Battle of Britain

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Battle of Britain

Battle of Britain, in World War II, series of air battles between Great Britain and Germany, fought over Britain from Aug. to Oct., 1940. As a prelude to a planned invasion of England, the German Luftwaffe attacked British coastal defenses, radar stations, and shipping. On Aug. 24 the attack was shifted inland to Royal Air Force installations and aircraft factories in an effort to gain control of the air over S England. Failing to destroy the RAF, the Germans began (Sept. 7) the night bombing, or blitz, of London. Heavy night bombings of English cities continued into October, when the attack was shifted back to coastal installations. The Germans gradually gave up hope of invading England, and the battle tapered off by the end of October. Though heavily outnumbered, the RAF put up a gallant defense; radar, used for the first time in battle by Britain, played an important role. The Germans lost some 2,300 aircraft; the RAF 900. The Battle of Britain was the first major failure of the Germans in World War II, and it thwarted Hitler's plan to force Britain to accept peace or face invasion.


See D. Wood and D. Dempster, The Narrow Margin (1961, repr. 1967); A. McKee, Strike from the Sky (1960, repr. 1971); R. Collier, Eagle Day (1966); T. Taylor, The Breaking Wave (1967); P. Townsend, Duel of Eagles (1970); R. Overy, The Battle of Britain (2001); M. Korda, With Wings like Eagles (2009).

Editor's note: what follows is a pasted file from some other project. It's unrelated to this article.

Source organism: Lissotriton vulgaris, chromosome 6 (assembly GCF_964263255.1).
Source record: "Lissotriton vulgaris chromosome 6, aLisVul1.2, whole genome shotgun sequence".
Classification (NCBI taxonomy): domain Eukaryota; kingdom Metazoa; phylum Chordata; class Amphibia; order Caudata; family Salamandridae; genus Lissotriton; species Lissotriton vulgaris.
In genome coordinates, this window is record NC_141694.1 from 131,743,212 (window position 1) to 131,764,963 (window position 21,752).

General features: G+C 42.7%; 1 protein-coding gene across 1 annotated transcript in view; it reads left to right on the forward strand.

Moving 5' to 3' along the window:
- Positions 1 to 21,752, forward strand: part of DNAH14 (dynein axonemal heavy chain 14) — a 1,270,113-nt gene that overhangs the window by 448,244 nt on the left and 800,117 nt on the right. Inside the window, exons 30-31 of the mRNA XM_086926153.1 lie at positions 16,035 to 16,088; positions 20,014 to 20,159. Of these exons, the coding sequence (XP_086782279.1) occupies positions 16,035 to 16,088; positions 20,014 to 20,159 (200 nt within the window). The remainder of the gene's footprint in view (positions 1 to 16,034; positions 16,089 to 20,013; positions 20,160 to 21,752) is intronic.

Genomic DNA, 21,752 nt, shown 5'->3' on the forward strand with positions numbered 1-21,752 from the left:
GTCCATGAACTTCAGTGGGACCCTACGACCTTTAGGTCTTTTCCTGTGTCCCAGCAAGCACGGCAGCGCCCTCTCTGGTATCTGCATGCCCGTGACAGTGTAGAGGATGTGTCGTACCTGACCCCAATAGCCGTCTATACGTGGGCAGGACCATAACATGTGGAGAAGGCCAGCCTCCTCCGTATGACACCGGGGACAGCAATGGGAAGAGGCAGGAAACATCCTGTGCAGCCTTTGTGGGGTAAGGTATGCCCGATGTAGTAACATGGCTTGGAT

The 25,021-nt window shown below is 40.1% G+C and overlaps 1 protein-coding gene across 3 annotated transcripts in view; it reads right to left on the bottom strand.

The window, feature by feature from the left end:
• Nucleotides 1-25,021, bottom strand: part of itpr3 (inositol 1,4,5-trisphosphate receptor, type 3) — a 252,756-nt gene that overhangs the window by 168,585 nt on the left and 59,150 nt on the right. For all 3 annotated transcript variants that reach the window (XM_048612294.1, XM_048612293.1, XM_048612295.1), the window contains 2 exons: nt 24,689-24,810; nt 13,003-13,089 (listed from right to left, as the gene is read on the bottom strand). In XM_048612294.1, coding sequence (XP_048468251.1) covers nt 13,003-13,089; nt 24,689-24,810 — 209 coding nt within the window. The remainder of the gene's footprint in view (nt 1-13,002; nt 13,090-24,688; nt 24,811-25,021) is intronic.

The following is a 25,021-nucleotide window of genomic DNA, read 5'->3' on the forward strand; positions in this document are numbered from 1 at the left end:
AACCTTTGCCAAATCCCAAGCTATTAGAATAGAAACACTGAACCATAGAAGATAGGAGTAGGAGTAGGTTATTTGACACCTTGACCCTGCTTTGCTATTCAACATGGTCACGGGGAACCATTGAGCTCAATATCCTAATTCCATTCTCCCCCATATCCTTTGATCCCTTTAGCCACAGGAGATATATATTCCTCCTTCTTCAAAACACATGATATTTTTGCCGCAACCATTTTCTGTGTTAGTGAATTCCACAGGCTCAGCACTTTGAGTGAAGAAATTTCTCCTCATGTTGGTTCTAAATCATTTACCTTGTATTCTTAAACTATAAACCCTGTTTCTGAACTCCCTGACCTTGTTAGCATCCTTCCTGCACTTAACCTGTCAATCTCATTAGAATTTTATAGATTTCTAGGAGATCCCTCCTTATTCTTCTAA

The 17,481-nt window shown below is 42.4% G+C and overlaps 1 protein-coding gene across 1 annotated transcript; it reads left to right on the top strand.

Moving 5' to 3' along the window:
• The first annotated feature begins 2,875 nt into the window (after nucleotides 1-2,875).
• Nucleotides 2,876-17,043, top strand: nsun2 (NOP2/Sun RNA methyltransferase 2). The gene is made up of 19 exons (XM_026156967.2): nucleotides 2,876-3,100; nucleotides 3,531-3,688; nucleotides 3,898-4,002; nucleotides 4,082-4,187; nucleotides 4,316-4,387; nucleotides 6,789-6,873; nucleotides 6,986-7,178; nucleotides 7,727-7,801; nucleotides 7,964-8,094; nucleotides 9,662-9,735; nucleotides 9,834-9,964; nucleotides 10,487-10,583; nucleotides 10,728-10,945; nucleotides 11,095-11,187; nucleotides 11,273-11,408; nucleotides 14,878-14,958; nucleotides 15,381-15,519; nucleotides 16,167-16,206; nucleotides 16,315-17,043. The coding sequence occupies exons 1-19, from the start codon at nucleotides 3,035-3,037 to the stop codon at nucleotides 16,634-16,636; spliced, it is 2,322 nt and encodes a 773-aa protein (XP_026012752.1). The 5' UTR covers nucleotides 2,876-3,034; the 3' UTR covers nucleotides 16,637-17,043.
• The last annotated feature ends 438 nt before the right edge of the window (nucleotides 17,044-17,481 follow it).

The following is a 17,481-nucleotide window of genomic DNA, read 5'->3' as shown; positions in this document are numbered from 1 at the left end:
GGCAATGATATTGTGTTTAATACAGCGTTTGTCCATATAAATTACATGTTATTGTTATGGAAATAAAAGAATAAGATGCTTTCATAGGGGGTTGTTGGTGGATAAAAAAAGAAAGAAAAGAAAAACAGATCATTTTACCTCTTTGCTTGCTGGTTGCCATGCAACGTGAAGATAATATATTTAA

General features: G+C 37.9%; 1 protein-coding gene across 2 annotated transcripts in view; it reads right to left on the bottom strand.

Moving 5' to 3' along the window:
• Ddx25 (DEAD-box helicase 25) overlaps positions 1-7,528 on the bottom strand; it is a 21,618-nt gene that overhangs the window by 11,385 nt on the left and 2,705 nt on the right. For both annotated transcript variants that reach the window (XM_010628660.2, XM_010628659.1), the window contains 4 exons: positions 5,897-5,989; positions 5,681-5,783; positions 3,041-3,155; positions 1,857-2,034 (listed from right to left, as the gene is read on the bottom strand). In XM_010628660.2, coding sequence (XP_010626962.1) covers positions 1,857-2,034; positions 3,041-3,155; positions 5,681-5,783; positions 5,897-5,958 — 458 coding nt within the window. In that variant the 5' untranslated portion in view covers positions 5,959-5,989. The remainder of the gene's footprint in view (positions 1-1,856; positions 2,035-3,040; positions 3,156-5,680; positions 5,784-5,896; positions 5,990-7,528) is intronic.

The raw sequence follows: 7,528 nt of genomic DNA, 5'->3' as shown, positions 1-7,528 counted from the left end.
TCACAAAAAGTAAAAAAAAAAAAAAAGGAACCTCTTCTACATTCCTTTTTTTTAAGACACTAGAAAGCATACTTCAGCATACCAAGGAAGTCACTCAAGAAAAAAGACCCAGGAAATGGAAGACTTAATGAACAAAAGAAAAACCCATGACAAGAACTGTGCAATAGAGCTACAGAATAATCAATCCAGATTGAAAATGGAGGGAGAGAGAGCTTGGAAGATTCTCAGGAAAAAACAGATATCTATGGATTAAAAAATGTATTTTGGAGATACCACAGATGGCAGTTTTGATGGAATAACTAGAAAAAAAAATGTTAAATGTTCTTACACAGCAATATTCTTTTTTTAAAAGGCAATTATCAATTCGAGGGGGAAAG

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References in periodicals archive ?
John was very modest and self-effacing, the epitome of what The Few stood for DAVID BROCKLEHURST of battle of britain museum
As well as fighting in the Battle of Britain, John served as a Flight Instructor, before being deployed to Burma and Italy in the later years of the war, where he commanded 67 Squadron and 112 Squadron respectively.
He had earlier written to wish Flight Lieutenant McInnes a happy birthday, noting that he was the "last of the six remaining Battle of Britain 'Few' to become a centenarian".
Those who fought in the three-and-a-halfmonth Battle of Britain came to be known as The Few after a speech by prime minister Winston Churchill, who said of their sacrifices in battle: "Never in the field of human conflict was so much owed by so many to so few."
Knights of the Battle of Britain is a collection of brief (one-two page) mini-biographies listing the 121 Luftwaffe members who received the Knight's Cross by the end of 1940.
It then played a key role in the Battle of Britain claiming a heavy toll on the Luftwaffe while operating from Biggin Hill airfield close to central London and Hawkinge in Kent.
In 2016, he attended a tea in Clarence House hosted by the Prince of Wales, patron of the Battle of Britain Fighter Association.
Only seven Battle of Britain veterans - Churchill's gallant "Few" - are still alive today.
Battle of Britain Day coincides with Remember a Charity week, a campaign to raise awareness of the impact a gift in a will can make to charities.
As Air Chief Marshall, Hugh Dowding was responsible for anticipating and preparing for what BECAMETHE Battle of Britain during the Second World War.
The Battle of Britain meeting is arranged by Darlington & District Motor Club, which organises the car racing side, while Auto 66 runs the bike side as part of its championship.